I have done several posts, sent numerous tweets and posted many pictures on my Facebook page of pets looking for their furever homes. Some of those pets have been lucky enough to have found that someone special to take them in and care for them.
However, I don’t hear about their lives afterwards. I wonder about them; are they happy, have they settled in alright, do they now have other furfriends to play with?
So I decided to find out.
I’ve asked people if they would share their stories.
You will hear how these pets came to their new home, struggles they may have encountered, how it changed the lives of both the pet and the humans involved.
As told by his “mom” Sara
Jimbo was surrendered to the local humane society when he was 13 years old, and 23 pounds.
The first thing the shelter staff did when Jimbo arrived was start him on a diet, and he started to lose weight. Quickly.
The thing about cats is when they lose weight, their livers have to process the extra fat they are melting away, and if they lose weight too quickly, it can cause hepatic lipidosis (fatty liver disease). This is what happened to Jimbo, and this is when I met him.
Jimbo arrived in the clinic with fat rolls, matted dandruffy fur, and yellow skin (from the liver disease), but the most notable thing about him was everytime someone came near, he would start purring, drop his shoulder down, and stick his butt in the air. He was gross, and he was on death’s door, but he was SO nice that you couldn’t help but love him.
Cat’s with fatty liver need to be fed a lot to stop the body from mobilizing fat stores, which often requires a feeding tube. Jimbo had a feeding tube in place for 6 weeks before he started to get better, and because he needed to be fed so frequently, I “fostered” him while the tube was in place. He never left. Once he finally started eating on his own and we were able to remove the feeding tube, it was pretty clear that Jimbo wasn’t going anywhere…. Except to the food dish.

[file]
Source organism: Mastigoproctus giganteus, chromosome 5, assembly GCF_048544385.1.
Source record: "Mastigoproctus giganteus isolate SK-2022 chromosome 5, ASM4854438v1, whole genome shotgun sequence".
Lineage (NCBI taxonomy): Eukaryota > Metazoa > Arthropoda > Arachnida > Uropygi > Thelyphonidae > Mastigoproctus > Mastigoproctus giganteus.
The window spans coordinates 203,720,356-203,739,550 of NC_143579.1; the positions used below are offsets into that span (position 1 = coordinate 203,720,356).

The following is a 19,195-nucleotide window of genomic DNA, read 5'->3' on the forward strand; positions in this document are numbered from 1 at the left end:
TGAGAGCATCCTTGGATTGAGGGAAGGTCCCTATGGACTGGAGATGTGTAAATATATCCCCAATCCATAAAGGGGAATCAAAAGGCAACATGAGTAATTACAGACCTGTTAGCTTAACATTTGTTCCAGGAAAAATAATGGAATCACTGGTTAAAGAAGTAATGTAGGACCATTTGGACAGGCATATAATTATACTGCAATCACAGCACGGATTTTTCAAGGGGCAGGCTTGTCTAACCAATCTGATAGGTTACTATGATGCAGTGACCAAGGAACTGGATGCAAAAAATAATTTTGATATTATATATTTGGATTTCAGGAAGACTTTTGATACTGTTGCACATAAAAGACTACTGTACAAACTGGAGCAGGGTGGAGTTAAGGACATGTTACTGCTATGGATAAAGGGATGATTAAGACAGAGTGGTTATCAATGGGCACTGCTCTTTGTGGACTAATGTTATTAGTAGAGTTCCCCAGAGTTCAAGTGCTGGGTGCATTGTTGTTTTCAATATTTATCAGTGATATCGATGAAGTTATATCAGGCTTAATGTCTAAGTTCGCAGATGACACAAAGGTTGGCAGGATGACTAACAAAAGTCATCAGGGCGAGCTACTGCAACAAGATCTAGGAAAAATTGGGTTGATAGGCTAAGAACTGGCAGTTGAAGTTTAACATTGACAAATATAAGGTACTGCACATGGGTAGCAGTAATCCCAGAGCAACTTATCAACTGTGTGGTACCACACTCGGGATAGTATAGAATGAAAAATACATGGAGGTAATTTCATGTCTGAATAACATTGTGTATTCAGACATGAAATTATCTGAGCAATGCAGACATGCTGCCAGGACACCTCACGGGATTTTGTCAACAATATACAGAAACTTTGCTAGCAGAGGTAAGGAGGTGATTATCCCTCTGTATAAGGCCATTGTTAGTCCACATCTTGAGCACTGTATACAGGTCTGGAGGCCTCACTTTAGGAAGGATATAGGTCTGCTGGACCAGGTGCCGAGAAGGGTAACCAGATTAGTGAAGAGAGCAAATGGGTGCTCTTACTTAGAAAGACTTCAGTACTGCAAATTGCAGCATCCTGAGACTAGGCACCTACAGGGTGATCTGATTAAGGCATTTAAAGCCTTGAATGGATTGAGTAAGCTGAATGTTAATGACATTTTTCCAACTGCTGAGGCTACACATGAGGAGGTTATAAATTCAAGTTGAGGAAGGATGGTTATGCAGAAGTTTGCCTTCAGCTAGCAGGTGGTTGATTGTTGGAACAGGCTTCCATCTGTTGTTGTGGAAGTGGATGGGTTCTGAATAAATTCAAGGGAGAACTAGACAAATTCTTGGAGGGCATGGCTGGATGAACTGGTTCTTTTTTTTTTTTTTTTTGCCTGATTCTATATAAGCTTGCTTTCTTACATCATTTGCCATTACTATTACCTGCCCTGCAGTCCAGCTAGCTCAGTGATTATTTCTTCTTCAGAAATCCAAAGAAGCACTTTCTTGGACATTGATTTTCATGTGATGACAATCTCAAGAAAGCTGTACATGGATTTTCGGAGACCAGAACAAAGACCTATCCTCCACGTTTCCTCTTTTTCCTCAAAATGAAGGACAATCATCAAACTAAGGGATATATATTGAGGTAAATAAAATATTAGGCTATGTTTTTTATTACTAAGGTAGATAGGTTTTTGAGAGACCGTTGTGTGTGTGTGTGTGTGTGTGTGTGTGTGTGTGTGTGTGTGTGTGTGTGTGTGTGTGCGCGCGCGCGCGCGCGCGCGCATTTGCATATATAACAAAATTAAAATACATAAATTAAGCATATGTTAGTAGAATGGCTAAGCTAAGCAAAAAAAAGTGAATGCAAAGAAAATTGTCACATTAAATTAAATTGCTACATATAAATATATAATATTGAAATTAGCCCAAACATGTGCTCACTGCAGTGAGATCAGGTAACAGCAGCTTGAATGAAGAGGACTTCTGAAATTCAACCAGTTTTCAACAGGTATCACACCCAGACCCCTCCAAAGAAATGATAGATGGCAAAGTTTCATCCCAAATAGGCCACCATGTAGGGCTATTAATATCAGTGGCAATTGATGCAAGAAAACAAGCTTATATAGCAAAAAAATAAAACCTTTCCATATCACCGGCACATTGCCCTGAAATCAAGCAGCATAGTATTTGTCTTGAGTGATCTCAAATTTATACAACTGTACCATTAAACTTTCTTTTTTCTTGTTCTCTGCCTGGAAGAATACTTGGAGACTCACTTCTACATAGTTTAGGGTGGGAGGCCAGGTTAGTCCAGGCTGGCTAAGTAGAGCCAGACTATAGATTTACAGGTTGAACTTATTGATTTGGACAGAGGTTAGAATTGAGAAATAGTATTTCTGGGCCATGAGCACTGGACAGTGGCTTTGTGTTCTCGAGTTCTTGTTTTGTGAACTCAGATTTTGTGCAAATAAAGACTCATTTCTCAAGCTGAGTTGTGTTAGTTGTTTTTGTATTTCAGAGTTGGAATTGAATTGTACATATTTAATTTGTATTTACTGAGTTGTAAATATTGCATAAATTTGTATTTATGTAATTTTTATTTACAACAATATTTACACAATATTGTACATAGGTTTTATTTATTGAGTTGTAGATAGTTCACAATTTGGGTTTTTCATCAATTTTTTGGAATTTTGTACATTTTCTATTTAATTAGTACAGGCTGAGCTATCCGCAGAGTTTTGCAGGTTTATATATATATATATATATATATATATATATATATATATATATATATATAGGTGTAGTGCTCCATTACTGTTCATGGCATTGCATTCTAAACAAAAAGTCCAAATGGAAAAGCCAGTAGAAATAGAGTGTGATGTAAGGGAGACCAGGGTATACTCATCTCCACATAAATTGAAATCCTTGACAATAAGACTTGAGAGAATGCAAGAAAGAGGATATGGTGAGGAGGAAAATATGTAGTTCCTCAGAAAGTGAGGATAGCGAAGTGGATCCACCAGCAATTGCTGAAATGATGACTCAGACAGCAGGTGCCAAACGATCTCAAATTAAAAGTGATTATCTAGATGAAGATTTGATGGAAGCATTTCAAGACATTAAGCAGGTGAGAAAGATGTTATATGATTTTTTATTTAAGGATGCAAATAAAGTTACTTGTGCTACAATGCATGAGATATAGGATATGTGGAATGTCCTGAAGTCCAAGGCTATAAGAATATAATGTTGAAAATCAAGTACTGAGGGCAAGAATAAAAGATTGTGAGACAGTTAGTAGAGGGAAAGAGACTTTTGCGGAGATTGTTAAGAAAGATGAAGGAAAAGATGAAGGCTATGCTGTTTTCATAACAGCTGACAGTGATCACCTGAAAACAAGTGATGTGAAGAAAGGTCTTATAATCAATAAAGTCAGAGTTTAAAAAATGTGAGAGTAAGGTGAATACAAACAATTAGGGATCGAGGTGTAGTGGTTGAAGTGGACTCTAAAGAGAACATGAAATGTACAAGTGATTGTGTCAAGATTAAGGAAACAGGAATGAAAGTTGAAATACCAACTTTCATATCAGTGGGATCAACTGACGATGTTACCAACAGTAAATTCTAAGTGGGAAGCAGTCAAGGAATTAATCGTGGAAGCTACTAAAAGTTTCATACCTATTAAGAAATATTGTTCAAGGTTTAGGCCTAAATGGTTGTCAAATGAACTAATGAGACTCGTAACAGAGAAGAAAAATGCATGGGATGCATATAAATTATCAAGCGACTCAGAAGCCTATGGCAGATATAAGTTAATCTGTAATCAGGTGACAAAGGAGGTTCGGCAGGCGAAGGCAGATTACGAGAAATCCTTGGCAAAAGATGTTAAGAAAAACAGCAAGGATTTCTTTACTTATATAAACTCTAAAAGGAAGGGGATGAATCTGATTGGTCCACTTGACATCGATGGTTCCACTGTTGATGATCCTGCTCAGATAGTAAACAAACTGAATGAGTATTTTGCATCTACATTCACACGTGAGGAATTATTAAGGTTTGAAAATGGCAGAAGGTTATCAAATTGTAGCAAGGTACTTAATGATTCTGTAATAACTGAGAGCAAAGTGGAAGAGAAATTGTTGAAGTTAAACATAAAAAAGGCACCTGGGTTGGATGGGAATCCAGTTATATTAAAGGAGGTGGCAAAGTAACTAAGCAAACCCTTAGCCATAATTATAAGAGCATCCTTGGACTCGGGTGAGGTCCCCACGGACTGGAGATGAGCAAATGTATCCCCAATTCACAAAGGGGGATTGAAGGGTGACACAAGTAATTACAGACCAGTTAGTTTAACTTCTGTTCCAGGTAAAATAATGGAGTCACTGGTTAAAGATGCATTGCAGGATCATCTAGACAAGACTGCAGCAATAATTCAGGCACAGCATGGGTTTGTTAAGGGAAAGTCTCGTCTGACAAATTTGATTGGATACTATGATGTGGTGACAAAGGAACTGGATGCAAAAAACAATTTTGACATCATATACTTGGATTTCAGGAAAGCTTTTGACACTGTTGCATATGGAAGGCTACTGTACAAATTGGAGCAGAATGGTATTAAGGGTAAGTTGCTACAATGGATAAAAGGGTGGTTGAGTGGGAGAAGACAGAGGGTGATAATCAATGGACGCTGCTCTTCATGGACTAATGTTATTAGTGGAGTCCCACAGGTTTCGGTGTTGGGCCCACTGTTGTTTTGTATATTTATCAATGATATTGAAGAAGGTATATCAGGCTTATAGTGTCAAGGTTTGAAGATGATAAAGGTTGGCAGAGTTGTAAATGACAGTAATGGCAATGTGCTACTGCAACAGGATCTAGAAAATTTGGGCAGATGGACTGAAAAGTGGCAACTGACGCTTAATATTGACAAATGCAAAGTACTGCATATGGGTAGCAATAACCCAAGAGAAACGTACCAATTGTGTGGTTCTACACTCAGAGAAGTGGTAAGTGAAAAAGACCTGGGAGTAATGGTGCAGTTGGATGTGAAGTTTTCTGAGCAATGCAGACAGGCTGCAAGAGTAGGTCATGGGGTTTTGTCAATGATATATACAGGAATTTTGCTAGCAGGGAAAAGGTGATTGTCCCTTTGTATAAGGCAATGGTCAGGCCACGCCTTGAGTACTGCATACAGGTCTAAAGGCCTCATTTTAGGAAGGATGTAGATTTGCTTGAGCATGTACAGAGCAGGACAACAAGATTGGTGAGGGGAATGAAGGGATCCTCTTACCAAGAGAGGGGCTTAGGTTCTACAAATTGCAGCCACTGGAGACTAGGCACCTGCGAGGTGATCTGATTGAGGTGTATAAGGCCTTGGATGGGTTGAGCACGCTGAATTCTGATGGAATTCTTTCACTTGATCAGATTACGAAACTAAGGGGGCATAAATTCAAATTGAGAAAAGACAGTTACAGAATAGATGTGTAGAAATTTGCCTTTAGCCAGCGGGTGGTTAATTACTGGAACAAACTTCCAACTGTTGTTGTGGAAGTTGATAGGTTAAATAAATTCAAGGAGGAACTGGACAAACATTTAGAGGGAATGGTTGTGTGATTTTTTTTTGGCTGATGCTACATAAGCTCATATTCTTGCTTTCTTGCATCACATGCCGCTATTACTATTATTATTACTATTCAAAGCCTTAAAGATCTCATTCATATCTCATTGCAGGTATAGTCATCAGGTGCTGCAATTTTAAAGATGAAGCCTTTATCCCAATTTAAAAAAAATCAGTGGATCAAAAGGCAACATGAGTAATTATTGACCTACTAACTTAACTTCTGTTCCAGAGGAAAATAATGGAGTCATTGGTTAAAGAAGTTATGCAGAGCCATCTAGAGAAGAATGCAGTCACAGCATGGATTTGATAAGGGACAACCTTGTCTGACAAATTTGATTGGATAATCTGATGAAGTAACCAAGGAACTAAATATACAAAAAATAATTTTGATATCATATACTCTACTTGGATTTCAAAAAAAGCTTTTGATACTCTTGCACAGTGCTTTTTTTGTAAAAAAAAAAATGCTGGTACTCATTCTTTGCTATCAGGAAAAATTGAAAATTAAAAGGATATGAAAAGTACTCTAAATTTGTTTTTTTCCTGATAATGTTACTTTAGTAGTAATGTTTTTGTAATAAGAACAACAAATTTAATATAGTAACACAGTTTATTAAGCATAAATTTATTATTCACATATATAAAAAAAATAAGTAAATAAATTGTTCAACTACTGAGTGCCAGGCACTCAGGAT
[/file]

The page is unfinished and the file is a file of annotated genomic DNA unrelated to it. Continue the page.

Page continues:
Once he rediscovered his love for food, it wasn’t hard to see how he’d reached 23 pounds, he would do anything to get food. Once, he licked all the cream cheese icing off of a freshly made carrot cake, and any time the dogs got a treat, he would run up and try to steal it right out of their mouths. He would even rip open large bags of dog food, and eat until he passed out. With strict portion control, interactive feeding toys, low calorie food, and lots of fibre to make him feel full(ish), I was able to maintain his weight at a slightly pudgy 14 pounds.
Jimbo was nice to every one and every thing.
To quote a 6 year old who was afraid of cats; “I like Jimbo, he’s kind”.
When I met my (now) husband and brought him home to meet the animals, Jimbo fell in love. My husband quickly went from appreciating animals from afar, to being on the receiving end of a full-blown pet-owner infatuation. Jimbo adores him. He sleeps with him, and wakes him up in the morning for snuggle sessions, he drinks his leftover shower water, and rubs up against his towels and dirty clothes. Really, it’s weird.
In 2013 Jimbo started not finishing all of his food. It was an immediate red flag for me, and diagnostic testing revealed that he had developed inflammatory bowel disease (IBD). Since his diagnosis, it has been a constant struggle to find the right food, and the right medication, and a way to get it in him. I’m really good at pilling cats, I’ve never met a cat I couldn’t pill, except Jimbo. The only way to get medication into Jimbo is if he decides he wants it. So he takes his pills in smoked salmon, or cream cheese, or pate, or chicken breast, or anything that he decides he’s willing to swallow. It’s not ideal since he’s on special food, but the alternative is that he doesn’t get the medication at all. When the balance is right, he is his typical happy, loving cat self. When the balance is wrong, he loses his appetite, has vomiting and diarrhea, and becomes quiet and withdrawn. In the summer, Jimbo had a relapse and we thought we were going to have to say goodbye, but after some food and medication tweaks, he bounced back. Currently, Jimbo is eating a hydrolysed protein diet, and getting 5 different types of medications, and he’s doing really really well.
I know Jimbo doesn’t have years left with us, but as long as he’s happy, we will do whatever it takes to keep him around. He’s a wonderful cat, and I feel so lucky to have been the one that landed him (even if he loves my husband more than he loves me).